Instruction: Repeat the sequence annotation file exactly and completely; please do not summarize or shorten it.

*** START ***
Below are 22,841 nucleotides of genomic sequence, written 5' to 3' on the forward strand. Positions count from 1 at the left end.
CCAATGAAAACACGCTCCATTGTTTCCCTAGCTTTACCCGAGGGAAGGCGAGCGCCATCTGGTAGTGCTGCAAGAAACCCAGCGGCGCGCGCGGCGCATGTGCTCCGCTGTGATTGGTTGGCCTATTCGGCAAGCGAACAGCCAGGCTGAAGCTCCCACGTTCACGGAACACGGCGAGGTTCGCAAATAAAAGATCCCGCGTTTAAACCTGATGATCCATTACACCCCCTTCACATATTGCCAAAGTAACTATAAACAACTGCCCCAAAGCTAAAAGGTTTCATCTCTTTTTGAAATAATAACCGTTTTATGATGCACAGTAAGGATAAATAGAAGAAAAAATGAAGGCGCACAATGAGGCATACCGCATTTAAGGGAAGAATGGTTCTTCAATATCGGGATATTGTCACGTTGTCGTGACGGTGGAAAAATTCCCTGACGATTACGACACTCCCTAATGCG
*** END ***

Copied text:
Below are 22,841 nucleotides of genomic sequence, written 5' to 3' on the forward strand. Positions count from 1 at the left end.
CCAATGAAAACACGCTCCATTGTTTCCCTAGCTTTACCCGAGGGAAGGCGAGCGCCATCTGGTAGTGCTGCAAGAAACCCAGCGGCGCGCGCGGCGCATGTGCTCCGCTGTGATTGGTTGGCCTATTCGGCAAGCGAACAGCCAGGCTGAAGCTCCCACGTTCACGGAACACGGCGAGGTTCGCAAATAAAAGATCCCGCGTTTAAACCTGATGATCCATTACACCCCCTTCACATATTGCCAAAGTAACTATAAACAACTGCCCCAAAGCTAAAAGGTTTCATCTCTTTTTGAAATAATAACCGTTTTATGATGCACAGTAAGGATAAATAGAAGAAAAAATGAAGGCGCACAATGAGGCATACCGCATTTAAGGGAAGAATGGTTCTTCAATATCGGGATATTGTCACGTTGTCGTGACGGTGGAAAAATTCCCTGACGATTACGACACTCCCTAATGCG